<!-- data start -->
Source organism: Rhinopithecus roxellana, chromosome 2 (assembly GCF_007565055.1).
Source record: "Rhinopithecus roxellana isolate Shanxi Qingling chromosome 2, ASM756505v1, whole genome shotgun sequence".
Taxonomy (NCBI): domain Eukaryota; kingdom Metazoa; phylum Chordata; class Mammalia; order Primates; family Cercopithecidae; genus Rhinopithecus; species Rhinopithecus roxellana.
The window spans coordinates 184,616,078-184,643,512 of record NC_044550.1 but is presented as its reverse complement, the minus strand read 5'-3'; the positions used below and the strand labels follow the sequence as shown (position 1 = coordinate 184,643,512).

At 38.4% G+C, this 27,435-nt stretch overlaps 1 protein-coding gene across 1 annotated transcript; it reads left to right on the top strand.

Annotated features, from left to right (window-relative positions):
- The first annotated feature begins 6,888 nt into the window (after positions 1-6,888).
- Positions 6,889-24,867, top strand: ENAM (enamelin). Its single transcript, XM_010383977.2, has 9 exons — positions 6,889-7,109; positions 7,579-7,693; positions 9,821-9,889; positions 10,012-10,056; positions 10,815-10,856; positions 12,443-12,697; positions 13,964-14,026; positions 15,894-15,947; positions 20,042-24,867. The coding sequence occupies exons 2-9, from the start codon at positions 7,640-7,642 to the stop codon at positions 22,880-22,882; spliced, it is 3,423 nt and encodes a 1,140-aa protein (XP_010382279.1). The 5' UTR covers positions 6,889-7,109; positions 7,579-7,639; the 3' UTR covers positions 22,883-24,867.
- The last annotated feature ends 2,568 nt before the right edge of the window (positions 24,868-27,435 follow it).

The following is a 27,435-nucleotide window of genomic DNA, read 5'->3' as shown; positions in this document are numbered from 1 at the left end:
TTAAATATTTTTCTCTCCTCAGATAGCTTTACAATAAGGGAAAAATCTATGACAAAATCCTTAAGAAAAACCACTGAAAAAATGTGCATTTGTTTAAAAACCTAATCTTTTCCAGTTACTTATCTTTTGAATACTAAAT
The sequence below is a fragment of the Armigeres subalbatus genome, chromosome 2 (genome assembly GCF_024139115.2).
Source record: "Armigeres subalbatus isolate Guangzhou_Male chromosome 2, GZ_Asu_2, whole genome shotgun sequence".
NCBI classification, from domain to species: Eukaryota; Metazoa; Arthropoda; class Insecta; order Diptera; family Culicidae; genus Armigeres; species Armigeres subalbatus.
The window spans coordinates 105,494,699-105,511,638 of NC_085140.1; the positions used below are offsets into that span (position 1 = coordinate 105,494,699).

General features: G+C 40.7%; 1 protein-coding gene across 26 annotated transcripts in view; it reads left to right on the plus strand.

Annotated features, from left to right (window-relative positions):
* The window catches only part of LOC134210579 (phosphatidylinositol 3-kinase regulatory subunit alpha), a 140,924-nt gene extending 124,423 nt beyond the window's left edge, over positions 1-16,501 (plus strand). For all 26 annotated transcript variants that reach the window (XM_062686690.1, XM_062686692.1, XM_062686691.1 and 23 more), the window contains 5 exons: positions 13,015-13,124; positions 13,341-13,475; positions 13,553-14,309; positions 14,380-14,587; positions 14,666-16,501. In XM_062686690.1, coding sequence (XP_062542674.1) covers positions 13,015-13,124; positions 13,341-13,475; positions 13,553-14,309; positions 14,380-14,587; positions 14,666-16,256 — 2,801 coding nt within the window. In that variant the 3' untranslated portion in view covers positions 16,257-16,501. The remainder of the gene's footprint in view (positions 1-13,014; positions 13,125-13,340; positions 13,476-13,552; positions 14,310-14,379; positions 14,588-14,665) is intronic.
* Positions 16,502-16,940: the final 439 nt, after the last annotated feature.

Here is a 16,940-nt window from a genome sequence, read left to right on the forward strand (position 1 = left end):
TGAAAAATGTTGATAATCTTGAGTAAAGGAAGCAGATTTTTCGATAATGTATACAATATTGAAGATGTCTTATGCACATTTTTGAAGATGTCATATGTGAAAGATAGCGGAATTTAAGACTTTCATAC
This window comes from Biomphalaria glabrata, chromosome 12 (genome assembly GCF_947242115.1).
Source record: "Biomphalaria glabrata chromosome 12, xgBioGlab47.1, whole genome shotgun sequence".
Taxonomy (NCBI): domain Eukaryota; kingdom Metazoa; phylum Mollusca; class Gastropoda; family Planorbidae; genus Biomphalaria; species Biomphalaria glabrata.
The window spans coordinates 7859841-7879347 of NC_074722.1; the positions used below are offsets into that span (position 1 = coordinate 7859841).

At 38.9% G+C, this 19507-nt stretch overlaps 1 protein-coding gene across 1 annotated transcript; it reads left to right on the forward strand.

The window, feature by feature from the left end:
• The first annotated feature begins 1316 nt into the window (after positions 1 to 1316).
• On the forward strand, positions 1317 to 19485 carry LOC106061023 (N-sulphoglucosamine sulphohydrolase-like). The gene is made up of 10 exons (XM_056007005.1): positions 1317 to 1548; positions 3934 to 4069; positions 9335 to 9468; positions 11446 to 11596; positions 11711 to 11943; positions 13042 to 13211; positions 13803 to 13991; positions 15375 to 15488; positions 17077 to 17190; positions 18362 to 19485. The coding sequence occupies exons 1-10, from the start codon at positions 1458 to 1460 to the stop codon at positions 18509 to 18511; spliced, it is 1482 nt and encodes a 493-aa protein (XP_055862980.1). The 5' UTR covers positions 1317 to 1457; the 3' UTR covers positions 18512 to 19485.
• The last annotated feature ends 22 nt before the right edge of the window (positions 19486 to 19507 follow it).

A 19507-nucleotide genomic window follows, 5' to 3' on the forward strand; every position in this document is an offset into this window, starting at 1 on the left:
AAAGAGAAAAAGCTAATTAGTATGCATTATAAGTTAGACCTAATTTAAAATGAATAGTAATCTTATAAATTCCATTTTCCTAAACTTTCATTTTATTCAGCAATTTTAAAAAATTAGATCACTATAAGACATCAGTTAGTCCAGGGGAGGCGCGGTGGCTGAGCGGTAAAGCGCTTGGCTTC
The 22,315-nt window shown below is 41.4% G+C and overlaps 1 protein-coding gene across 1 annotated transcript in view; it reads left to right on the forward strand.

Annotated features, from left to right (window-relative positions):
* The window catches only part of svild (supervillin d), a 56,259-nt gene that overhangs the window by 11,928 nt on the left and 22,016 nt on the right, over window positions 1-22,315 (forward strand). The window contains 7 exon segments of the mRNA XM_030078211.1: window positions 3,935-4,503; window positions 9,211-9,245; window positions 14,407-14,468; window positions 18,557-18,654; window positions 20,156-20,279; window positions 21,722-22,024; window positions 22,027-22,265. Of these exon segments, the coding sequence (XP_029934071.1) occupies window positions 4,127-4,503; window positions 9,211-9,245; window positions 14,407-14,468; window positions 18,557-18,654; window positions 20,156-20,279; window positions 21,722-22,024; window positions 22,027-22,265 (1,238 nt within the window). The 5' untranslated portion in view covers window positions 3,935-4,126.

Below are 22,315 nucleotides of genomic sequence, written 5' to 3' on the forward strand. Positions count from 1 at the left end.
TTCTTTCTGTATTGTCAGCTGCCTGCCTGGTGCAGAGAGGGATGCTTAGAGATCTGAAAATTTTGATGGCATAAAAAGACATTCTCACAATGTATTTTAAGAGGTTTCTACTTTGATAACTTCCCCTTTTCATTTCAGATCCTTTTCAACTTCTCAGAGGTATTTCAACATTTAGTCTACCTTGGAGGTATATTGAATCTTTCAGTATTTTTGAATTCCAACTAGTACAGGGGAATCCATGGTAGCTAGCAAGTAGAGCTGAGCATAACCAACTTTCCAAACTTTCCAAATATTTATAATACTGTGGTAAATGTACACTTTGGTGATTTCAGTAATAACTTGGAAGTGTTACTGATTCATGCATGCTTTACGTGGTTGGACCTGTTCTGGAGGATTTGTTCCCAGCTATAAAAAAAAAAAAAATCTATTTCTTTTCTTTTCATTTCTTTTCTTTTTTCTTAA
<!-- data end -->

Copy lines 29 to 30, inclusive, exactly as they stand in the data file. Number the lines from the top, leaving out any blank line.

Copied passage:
• On the forward strand, positions 1317 to 19485 carry LOC106061023 (N-sulphoglucosamine sulphohydrolase-like). The gene is made up of 10 exons (XM_056007005.1): positions 1317 to 1548; positions 3934 to 4069; positions 9335 to 9468; positions 11446 to 11596; positions 11711 to 11943; positions 13042 to 13211; positions 13803 to 13991; positions 15375 to 15488; positions 17077 to 17190; positions 18362 to 19485. The coding sequence occupies exons 1-10, from the start codon at positions 1458 to 1460 to the stop codon at positions 18509 to 18511; spliced, it is 1482 nt and encodes a 493-aa protein (XP_055862980.1). The 5' UTR covers positions 1317 to 1457; the 3' UTR covers positions 18512 to 19485.
• The last annotated feature ends 22 nt before the right edge of the window (positions 19486 to 19507 follow it).